–Ryan

ETHNOCENTRISM

In too many instances, most look at Blacks with harsh eyes, and whether they speak or are silent there are way too many doubtful thoughts racing through their mind. We, Blacks, may not be mind-readers but we already know what words and phrases are formulating through the minds of the “others” who don’t think it is quite possible for us to succeed…and sadly that might be true…but for only one reason…they have caused such blockage to occur.

One might ask who is the “they” that I speak of. “They” comes in many forms: people from other ethnic backgrounds, discrimination, stereotypes, government, justice system, educational system, and sometimes even our own. Why do they cause such blockage? It is because of their culture that has been embedded in them since birth or their condescending ways that have snowballed into a pile of self-worth and self-distinction. Things such as this create ethnocentrisms, the belief in the superiority in one’s ethnic group.

The outlook of being superior to blacks has gone on since we were brought to this country. And like John Mayer, we are waiting for the world to change, but I am sure his change doesn’t include blacks.  If Elvis Presley was featured in the song, his world wouldn’t include blacks either, because according to him only thing we could do for him is shine his shoes and we don’t want to stop blacks from doing that because everybody needs a good shoe shining!

“Yes we can!”

Instead we need the encouragement that Obama says best. But unfortunately this does not happen often, so our heart hums songs of overcoming, while are our actions involve ways that aren’t always that illegal. We are the true survivors of the fittest. With few of the resources one may need to make ends meet, we make change, not always good but we make things happen—despite the belittling from other ethnic groups.  And many may not believe this, but we want all our actions to be positive but this can’t happen if we are constantly ridiculed and not properly taught.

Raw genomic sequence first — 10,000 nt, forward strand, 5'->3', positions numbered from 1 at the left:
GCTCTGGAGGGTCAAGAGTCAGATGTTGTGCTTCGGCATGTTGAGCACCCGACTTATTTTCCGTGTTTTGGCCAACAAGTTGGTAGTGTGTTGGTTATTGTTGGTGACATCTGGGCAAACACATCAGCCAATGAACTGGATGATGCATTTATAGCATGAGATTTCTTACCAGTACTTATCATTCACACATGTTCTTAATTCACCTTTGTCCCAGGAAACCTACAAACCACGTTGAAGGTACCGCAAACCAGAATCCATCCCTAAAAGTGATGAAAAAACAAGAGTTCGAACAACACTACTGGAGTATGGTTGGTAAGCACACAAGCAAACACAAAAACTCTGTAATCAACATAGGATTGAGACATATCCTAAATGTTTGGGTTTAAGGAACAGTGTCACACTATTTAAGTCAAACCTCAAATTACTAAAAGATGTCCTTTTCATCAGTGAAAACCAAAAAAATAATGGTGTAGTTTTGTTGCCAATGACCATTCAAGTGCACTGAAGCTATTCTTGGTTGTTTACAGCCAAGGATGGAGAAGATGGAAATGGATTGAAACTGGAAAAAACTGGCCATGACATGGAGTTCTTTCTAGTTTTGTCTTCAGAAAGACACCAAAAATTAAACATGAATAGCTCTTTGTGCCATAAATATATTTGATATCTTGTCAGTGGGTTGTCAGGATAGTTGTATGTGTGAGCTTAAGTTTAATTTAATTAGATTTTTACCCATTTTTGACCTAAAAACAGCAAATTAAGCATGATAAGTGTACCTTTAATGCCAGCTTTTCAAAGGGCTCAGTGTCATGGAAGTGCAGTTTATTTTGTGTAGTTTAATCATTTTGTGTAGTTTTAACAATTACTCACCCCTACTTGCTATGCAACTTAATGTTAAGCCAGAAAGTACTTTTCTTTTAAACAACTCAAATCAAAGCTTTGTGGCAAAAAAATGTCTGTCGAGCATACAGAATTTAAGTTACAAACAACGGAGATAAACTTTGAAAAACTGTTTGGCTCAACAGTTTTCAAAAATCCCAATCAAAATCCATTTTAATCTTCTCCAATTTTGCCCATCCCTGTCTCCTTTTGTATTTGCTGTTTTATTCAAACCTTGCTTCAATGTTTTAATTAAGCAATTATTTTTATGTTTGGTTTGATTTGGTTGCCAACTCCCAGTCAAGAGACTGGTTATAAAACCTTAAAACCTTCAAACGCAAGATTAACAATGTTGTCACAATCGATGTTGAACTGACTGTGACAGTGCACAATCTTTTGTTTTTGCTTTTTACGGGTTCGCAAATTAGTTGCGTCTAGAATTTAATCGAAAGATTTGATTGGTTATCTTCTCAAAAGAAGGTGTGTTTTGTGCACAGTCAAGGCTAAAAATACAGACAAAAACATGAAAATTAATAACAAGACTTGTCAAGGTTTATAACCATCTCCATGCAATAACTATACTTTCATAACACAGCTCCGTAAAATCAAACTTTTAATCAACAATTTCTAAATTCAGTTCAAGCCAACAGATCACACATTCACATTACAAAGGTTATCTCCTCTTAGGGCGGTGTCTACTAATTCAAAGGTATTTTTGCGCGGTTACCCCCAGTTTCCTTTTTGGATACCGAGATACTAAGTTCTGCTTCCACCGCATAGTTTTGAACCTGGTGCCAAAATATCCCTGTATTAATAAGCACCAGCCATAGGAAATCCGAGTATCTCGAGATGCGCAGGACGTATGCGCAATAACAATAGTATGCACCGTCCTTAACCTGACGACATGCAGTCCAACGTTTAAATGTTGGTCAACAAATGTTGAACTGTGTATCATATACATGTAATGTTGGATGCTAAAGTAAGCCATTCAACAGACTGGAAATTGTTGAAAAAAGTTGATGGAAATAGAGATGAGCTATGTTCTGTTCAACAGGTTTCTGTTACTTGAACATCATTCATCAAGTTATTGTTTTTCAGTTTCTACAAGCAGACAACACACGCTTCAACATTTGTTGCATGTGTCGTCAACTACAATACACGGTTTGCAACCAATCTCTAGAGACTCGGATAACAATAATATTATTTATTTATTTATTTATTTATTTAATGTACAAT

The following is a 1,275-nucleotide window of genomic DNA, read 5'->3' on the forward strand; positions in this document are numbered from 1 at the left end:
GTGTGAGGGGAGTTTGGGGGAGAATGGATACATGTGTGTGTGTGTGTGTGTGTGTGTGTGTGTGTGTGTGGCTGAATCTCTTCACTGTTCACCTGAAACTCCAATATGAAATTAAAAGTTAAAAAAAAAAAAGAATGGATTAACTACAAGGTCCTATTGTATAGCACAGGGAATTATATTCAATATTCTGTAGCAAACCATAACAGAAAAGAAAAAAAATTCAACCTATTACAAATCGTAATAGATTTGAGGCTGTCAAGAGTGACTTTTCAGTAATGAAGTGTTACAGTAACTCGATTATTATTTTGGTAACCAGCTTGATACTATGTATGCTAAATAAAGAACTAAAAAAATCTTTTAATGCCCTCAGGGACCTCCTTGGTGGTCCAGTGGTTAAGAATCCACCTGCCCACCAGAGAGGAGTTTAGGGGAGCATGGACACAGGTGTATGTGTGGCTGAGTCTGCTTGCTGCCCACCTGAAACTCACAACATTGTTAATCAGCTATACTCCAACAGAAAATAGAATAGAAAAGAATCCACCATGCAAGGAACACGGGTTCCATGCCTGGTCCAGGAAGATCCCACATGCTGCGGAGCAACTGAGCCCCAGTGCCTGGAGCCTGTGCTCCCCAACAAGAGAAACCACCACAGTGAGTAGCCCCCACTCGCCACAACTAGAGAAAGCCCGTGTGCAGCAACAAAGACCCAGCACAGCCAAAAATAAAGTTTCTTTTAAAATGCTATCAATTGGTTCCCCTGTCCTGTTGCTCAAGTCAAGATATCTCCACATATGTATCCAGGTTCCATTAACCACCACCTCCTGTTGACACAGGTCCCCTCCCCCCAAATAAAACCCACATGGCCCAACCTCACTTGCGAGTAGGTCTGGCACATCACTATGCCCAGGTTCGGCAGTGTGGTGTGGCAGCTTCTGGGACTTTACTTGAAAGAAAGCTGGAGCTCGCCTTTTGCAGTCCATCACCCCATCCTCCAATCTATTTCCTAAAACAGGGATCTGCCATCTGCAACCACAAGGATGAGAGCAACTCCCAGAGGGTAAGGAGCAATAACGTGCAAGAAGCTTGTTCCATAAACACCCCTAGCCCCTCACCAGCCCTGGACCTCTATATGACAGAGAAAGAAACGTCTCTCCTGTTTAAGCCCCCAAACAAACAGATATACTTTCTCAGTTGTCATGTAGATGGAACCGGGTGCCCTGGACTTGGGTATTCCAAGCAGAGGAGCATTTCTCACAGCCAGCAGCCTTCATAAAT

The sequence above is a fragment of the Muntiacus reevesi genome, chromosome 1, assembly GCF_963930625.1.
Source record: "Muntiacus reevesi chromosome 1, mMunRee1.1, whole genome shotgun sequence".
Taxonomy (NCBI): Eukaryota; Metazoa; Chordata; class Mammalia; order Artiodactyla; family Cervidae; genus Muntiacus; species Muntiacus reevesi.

Give a man a fish and feed him for a day. Teach a man how to fish and feed him for a lifetime.” 

Like most, we want the opportunity to grow into something healthy and beautiful. But, unfortunately this can’t happen if we are not given the right resources to make that happen. In our eyes, we are like foster children who, unfortunately, got stuck with some not so nice and caring foster parents who badly abuse us and gives us the leftovers of what they once had and no longer wants or temporarily have no need for—usually they receive benefit from doing so .  In order to keep such a superior stance, one or many must keep the inferior group down. Here is how “they” did it and here are some of the leftovers, these are not to help, but to keep us distracted and quiet: 1. A ball. 2. Some crack. 3. 28 days. 4. A Piggy bank. 5. A beat.

1. As a Black, if you can dribble or throw a ball, you are seen as Captain Save ‘em.  Blacks are scouted out because their skills. Because of this, many Black youth value system may differ from white youth. For instance asking a young black boy what he wants to be when he grows up; his response …a basketball player.

2.  THE CRACK EPIDEMIC scare was orchestrated by the media. They inhaled oxygen and exhaled carbon dixode, blowing on an ignited flame forming an urban fire killing, not trees, but people…a fire that began in the eighties but has grown more vicious today.  Crack served as the white savior to many Blacks. It was passed around urban areas heavily populated by Blacks. Not only were Blacks getting hooked, but they were dying, killing, landing in jail. Surburban areas, most populated by whites weren’t even hit with 10% of the blow back from urban areas.

3.  TGIF: THANK GOD IT’S FEBRUARY!  For 28 days—sometimes not even that amount—Black youth have the opportunity to learn bits and pieces and half truths about their race and culture. But for the rest of the school year, they learn of norms orchestrated by white society.

4. WELFARE. The code for poor Black people.  Thanks to the media and ignorance of way too many, TANF, commonly known as welfare, is seen to cover the lazy behinds of blacks that just don’t want to work. I see it is as a stumbling block that spoonfeeds Blacks and keeps minds in bondage from trying to succeed. Think about it. Yes, there are financial benefits from TANF, but not many opportunities to teach one how to “pull themselves up from their bootstraps” and become self-sufficient.